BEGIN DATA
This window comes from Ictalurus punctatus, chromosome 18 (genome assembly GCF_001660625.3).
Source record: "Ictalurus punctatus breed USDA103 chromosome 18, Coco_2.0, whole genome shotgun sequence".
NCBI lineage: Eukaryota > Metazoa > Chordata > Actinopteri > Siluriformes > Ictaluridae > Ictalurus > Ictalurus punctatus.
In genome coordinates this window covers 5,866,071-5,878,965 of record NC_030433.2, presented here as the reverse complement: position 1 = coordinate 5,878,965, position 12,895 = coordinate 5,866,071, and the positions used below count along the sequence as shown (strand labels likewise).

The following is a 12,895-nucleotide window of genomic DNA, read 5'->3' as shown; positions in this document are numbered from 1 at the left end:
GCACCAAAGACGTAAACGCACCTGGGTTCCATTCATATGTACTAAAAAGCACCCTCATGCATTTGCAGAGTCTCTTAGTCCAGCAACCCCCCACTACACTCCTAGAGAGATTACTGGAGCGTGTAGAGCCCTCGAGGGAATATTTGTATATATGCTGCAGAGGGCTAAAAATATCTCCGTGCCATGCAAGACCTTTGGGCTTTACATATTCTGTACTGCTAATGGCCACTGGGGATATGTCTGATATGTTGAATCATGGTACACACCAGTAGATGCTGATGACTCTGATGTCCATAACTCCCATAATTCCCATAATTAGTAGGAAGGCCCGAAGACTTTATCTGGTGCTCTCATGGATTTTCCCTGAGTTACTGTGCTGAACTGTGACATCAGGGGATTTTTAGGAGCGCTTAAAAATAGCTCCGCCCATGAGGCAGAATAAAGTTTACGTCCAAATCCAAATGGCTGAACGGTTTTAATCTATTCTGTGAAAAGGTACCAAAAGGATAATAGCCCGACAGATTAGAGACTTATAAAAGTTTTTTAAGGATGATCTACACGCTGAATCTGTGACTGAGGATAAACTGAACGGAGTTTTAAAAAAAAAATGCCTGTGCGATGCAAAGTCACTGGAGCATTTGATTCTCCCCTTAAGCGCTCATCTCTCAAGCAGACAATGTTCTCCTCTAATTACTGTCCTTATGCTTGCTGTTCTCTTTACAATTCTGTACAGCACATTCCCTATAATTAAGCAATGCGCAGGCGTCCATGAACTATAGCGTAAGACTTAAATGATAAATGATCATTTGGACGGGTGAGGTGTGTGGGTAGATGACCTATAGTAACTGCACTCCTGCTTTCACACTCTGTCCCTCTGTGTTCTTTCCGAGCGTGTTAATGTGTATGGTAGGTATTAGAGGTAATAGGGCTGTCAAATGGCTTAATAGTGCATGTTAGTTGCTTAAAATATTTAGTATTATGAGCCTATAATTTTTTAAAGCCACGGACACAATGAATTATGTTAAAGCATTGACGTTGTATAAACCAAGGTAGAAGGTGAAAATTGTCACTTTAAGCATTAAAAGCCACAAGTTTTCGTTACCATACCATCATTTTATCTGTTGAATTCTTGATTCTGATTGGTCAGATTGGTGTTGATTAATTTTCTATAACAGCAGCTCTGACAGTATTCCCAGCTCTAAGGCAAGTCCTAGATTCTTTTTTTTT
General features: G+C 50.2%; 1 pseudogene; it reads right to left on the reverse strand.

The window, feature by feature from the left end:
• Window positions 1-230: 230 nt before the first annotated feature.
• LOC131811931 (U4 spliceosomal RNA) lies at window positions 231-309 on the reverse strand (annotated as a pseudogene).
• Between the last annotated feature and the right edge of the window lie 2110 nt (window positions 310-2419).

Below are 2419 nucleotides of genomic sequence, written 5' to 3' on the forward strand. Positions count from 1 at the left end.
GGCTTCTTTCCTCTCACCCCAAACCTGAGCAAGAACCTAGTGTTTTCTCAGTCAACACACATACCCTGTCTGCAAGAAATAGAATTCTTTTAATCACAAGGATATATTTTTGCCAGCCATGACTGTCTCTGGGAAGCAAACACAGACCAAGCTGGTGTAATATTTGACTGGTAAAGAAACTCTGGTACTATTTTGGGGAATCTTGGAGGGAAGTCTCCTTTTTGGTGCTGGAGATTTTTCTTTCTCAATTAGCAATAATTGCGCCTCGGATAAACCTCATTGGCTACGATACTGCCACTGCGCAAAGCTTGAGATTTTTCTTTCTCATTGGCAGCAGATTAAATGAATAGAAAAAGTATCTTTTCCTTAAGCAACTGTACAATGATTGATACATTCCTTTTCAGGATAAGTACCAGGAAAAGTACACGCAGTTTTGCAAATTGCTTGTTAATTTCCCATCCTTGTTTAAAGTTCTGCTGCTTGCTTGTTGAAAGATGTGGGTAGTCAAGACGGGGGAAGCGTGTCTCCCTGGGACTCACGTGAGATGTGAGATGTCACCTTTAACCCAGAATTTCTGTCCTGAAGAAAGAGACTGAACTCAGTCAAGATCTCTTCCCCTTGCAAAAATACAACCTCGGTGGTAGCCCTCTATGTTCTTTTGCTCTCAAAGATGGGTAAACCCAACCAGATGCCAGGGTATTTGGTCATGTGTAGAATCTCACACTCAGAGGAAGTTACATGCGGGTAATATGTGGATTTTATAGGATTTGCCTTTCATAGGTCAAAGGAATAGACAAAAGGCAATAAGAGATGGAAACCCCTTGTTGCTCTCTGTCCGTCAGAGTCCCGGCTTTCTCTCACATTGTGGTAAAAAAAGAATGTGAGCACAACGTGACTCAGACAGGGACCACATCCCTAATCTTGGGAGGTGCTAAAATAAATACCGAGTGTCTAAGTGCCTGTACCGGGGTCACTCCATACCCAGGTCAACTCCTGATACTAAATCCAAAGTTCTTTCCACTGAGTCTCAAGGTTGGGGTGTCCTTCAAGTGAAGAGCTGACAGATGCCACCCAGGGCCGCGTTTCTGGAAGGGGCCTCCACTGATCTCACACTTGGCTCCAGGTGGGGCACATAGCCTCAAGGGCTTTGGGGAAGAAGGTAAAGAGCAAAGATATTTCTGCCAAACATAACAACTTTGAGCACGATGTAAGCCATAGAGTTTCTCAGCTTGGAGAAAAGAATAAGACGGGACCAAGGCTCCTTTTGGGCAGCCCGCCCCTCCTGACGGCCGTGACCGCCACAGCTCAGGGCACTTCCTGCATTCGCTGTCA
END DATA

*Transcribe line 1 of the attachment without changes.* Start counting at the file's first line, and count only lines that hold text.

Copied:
This window comes from Ictalurus punctatus, chromosome 18 (genome assembly GCF_001660625.3).